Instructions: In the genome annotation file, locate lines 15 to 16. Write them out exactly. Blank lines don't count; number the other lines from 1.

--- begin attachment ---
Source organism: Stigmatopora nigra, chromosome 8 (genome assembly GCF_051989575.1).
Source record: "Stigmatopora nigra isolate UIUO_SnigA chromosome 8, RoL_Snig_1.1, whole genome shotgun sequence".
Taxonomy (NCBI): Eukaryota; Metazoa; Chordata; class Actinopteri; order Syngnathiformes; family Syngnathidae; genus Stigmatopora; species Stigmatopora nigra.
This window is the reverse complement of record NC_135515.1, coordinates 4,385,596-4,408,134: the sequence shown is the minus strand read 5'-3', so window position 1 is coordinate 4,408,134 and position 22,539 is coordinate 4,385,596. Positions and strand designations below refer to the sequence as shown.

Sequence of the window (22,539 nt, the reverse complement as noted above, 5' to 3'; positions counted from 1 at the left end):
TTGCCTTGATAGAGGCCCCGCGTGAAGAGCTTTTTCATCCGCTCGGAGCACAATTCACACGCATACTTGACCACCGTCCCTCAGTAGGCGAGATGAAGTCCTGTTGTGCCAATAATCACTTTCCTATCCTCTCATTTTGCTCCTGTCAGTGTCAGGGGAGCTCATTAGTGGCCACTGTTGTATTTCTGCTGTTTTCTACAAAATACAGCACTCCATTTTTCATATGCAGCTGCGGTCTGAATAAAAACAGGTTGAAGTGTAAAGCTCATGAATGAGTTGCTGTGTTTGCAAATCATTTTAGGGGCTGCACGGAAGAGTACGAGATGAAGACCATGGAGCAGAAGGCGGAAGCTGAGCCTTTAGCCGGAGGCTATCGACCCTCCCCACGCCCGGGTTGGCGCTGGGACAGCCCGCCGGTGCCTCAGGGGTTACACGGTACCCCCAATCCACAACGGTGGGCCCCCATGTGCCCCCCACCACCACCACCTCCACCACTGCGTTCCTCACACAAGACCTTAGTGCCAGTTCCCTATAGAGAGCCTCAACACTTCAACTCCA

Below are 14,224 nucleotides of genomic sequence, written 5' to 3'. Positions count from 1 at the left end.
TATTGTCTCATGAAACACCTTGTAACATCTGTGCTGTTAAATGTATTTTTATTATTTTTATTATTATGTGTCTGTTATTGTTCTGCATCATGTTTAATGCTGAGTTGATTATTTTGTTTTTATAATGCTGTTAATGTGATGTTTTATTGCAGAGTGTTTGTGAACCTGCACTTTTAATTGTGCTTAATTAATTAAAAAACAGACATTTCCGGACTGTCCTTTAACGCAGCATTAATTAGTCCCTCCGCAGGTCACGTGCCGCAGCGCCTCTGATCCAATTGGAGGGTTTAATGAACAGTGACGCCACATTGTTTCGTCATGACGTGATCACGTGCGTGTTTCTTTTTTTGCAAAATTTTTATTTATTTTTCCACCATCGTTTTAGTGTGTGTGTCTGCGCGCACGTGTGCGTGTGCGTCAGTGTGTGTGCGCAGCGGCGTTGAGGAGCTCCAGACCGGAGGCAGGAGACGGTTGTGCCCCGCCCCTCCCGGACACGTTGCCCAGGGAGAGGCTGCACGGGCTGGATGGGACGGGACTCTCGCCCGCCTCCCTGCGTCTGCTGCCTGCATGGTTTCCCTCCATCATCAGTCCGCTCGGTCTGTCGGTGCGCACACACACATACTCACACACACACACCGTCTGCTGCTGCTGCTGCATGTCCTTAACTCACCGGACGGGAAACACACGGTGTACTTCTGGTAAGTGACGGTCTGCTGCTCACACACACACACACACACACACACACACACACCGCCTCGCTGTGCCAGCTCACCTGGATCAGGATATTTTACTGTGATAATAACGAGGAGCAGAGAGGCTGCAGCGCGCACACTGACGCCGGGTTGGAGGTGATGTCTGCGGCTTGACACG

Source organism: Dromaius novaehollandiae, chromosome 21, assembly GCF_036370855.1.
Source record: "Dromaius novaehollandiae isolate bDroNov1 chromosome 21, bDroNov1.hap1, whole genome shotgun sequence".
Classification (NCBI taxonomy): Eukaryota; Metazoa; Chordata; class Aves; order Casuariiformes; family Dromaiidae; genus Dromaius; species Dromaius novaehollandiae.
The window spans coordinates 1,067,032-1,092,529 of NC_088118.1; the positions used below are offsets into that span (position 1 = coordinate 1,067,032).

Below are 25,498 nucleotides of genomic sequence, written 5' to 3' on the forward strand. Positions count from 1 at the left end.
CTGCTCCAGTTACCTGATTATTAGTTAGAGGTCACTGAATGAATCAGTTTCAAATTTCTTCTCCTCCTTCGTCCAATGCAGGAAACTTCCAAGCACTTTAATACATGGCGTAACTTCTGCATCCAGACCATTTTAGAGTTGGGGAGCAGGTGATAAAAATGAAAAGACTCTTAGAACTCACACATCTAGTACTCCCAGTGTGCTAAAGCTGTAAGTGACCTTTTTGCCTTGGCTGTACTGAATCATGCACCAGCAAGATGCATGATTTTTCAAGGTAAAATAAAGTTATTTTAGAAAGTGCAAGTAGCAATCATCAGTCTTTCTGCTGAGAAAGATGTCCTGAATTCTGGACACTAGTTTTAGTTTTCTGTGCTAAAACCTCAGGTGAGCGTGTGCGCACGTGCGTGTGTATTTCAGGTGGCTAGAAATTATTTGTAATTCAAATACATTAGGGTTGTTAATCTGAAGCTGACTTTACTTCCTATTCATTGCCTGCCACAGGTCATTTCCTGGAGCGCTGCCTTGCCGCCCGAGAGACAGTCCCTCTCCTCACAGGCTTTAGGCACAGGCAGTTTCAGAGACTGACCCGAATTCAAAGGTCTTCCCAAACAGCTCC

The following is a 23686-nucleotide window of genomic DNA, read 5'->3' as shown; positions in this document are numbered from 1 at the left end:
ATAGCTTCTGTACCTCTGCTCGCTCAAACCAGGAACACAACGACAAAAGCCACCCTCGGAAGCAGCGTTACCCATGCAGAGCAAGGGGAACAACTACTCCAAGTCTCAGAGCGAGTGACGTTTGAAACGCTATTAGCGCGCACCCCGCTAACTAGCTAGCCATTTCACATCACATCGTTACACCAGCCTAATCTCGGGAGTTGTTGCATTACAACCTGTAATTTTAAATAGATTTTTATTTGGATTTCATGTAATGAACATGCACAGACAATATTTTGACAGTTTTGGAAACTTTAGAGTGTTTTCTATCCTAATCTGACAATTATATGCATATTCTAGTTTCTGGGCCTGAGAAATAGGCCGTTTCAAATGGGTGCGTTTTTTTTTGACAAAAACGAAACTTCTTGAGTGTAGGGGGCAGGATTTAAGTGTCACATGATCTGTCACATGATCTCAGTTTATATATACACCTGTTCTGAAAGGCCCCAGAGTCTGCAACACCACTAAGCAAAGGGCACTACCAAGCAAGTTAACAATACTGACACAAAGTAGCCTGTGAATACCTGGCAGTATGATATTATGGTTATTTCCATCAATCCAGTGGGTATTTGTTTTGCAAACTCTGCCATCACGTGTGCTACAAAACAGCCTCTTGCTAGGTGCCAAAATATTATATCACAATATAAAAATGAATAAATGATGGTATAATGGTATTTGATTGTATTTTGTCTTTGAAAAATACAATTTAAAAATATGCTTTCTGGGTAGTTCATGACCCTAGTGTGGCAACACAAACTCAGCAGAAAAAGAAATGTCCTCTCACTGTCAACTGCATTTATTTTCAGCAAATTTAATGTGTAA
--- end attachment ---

The following is a 23686-nucleotide window of genomic DNA, read 5'->3' as shown; positions in this document are numbered from 1 at the left end:
ATAGCTTCTGTACCTCTGCTCGCTCAAACCAGGAACACAACGACAAAAGCCACCCTCGGAAGCAGCGTTACCCATGCAGAGCAAGGGGAACAACTACTCCAAGTCTCAGAGCGAGTGACGTTTGAAACGCTATTAGCGCGCACCCCGCTAACTAGCTAGCCATTTCACATCACATCGTTACACCAGCCTAATCTCGGGAGTTGTTGCATTACAACCTGTAATTTTAAATAGATTTTTATTTGGATTTCATGTAATGAACATGCACAGACAATATTTTGACAGTTTTGGAAACTTTAGAGTGTTTTCTATCCTAATCTGACAATTATATGCATATTCTAGTTTCTGGGCCTGAGAAATAGGCCGTTTCAAATGGGTGCGTTTTTTTTTGACAAAAACGAAACTTCTTGAGTGTAGGGGGCAGGATTTAAGTGTCACATGATCTGTCACATGATCTCAGTTTATATATACACCTGTTCTGAAAGGCCCCAGAGTCTGCAACACCACTAAGCAAAGGGCACTACCAAGCAAGTTAACAATACTGACACAAAGTAGCCTGTGAATACCTGGCAGTATGATATTATGGTTATTTCCATCAATCCAGTGGGTATTTGTTTTGCAAACTCTGCCATCACGTGTGCTACAAAACAGCCTCTTGCTAGGTGCCAAAATATTATATCACAATATAAAAATGAATAAATGATGGTATAATGGTATTTGATTGTATTTTGTCTTTGAAAAATACAATTTAAAAATATGCTTTCTGGGTAGTTCATGACCCTAGTGTGGCAACACAAACTCAGCAGAAAAAGAAATGTCCTCTCACTGTCAACTGCATTTATTTTCAGCAAATTTAATGTGTAA